This is quite a loaded question.. There is not enough info here (e.g. execution plan, record counts, available indexes, pysical location of data in table, etc) to be able to tune the query properly. The best anyone can do is give a guess. That being said.. here is my best guess:
tab_1.col_2 AS report,
tab_2.col_3 AS depot,
COUNT (DISTINCT (case when tab_3.col_8 = 'Parts Shortage' then tab_3.col_4 end)) over (partition by tab_1.col_1, tab_1.col_2) AS p_shortages,
COUNT (DISTINCT (case when tab_3.col_8 = 'Parts Shortage' then TRIM (tab_3.col_10) end)) over (partition by tab_1.col_1, tab_1.col_2) AS parts_affected,
COUNT (case when tab_3.col_8 = 'Parts Shortage' and tab_3.col_7 = 1 then tab_3.col_7 end) over (partition by tab_1.col_1, tab_1.col_2) AS parts_category1,
COUNT (case when tab_3.col_8 = 'Unsrv Asset' then tab_3.col_4 end) over (partition by tab_1.col_1, tab_1.col_2) AS u_shortages,
COUNT (case when tab_3.col_8 = 'Unsrv Asset' then tab_3.col_10 end) over (partition by tab_1.col_1, tab_1.col_2) AS u_affected,
COUNT (DISTINCT (case when tab_3.col_8 = 'Unsrv Asset' and tab_3.col_7 = 1 then TRIM(tab_3.col_7) end)) over (partition by tab_1.col_1, tab_1.col_2) AS unsrv_cat1,
TO_CHAR(tab_1.col_11, 'MM/DD/YY') AS report_date
left outer join tab_2
on tab_2.col_1 = tab_1.col_1
left outer join tab_3
on tab_3.col_9 = tab_1.col_1
AND tab_3.col_6 = tab_1.col_2
AND tab_3.col_5 IS NULL;
After looking closer at the query above to explain what I did, I modified it further. This was because I was grouping by TO_CHAR(tab_1.col_11, 'MM/DD/YY'), but saw this wasn't part of the correlated subquery criteria, so it had to change (unless the combination of tab_1.col_1 and col_2 are unique by themselves).
So now to try to explain this:
Basically what is happening in the original query is that for every row of tab_1, you are running several queries on tab_3. So instead of that, I changed it to an outer join on tab_3. Since I don't know the data, this had to be an outer join because a correlated subquery won't eliminate any rows from the final output, where an inner join might. I just joined to tab_3 once, since all of the subqueries were joining tab_3 back to tab_1 using the same fields. I just moved the specific logic for each subquery into a case statement inside the count so that the case would return null (and thus not get counted) if the criteria wasn't met. This newest version uses aggregate functions to get my calculations at the correct level (tab_1 col_1 and col_2 which is what the original subquery was joining based on). Since converting the subquery to an outer join could have possibly created more rows (if there isn't a 1-to-1 match between the tables) I added the distinct to only get one row for each row in tab_1. All rows for each row in tab_1 should be the same. If there were already duplicates in tab_1, you will have to do something a little more in-depth to get keep the number of records the same.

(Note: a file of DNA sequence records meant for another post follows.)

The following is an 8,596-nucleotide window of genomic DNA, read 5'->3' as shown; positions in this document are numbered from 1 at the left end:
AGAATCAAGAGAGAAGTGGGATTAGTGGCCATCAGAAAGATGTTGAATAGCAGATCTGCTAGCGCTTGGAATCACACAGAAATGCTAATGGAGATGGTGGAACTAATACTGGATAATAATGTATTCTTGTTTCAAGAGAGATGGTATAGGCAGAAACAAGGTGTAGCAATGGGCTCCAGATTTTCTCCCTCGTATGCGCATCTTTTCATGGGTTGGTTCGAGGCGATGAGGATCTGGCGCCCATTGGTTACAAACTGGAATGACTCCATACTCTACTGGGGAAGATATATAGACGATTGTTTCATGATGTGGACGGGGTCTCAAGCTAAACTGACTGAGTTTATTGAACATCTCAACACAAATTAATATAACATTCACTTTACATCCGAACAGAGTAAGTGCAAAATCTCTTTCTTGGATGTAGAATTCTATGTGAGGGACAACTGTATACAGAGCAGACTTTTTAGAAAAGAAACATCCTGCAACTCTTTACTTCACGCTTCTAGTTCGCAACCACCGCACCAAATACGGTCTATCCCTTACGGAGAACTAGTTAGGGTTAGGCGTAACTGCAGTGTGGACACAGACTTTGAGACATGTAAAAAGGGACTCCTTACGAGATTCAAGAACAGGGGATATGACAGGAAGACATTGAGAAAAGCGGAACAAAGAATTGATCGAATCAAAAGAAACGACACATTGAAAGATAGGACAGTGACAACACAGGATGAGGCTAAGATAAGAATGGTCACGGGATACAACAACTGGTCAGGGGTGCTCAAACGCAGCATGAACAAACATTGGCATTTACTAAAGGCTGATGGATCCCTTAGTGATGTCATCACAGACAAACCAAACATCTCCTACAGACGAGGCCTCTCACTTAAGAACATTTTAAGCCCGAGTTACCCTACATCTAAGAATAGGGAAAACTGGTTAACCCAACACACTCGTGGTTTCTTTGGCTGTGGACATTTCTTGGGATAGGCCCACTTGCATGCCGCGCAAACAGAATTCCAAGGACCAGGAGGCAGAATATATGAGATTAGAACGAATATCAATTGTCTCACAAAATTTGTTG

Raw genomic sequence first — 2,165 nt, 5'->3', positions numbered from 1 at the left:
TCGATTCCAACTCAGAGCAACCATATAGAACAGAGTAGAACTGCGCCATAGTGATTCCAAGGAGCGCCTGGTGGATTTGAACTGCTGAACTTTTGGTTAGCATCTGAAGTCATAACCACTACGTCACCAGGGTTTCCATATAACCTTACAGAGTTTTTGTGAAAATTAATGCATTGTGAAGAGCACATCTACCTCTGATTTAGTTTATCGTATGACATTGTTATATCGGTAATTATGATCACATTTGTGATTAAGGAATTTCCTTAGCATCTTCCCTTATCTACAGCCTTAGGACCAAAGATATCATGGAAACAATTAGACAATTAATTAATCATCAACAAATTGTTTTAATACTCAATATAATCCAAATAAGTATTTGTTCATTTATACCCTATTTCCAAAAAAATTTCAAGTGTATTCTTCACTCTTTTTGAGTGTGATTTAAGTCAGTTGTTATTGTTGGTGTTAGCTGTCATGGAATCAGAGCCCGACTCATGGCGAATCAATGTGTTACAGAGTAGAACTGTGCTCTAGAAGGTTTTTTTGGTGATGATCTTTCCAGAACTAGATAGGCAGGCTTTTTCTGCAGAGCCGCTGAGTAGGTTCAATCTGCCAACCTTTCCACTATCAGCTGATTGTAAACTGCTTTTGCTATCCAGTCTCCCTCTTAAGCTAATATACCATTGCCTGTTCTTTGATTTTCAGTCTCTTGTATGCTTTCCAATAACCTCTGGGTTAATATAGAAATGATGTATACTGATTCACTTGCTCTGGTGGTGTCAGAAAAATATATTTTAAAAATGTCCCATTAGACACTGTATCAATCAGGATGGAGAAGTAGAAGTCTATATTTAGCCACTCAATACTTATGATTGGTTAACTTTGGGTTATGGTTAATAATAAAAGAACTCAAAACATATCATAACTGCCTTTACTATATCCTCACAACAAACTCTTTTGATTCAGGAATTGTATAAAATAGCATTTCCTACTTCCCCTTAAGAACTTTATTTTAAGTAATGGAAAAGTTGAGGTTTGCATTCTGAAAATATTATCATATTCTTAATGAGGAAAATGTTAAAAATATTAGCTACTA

Hopefully this makes sense. If you have questions, feel free to ask and I will do my best to explain further.
--------------------------- More explanation
@shawno: Kind of, but I don't really think of it much as a loop.. Using your simplified example, let's pretend your tables look like this:
col_9 col_6 col_4
-------- --------- ---------
A B X
A B Y
A B Z
C D X
C D X
Using the subquery method, you are looking at each row of tab_1 and then running a query against tab_3. So you would do:
for row col_1 = A, col_2 = B, run a select count(distinct(col_4)) on tab_3 where col_9 = A and col_6 = B. This returns the value 3, which is the value the subquery returns.
for row col_1 = C, col_2 = D, run a select count(distinct(col_4)) on tab_3 where col_9 = C and col_6 = D. This returns the value 1, which is the value the subquery returns.
Using the join method, you first join the tables giving you data like:
col_1 col_2 col_9 col_6 col_4
-------- --------- -------- --------- ---------
A B A B X
A B A B Y
A B A B Z
C D C D X
C D C D X
So now you just have to make a query based on that data, doing a Count(distinct(col_4)) for each value of col_1, col_2. If you know what your data looks like, you can create a more efficient query, but the idea remains the same.
Hope this makes it a little more clear!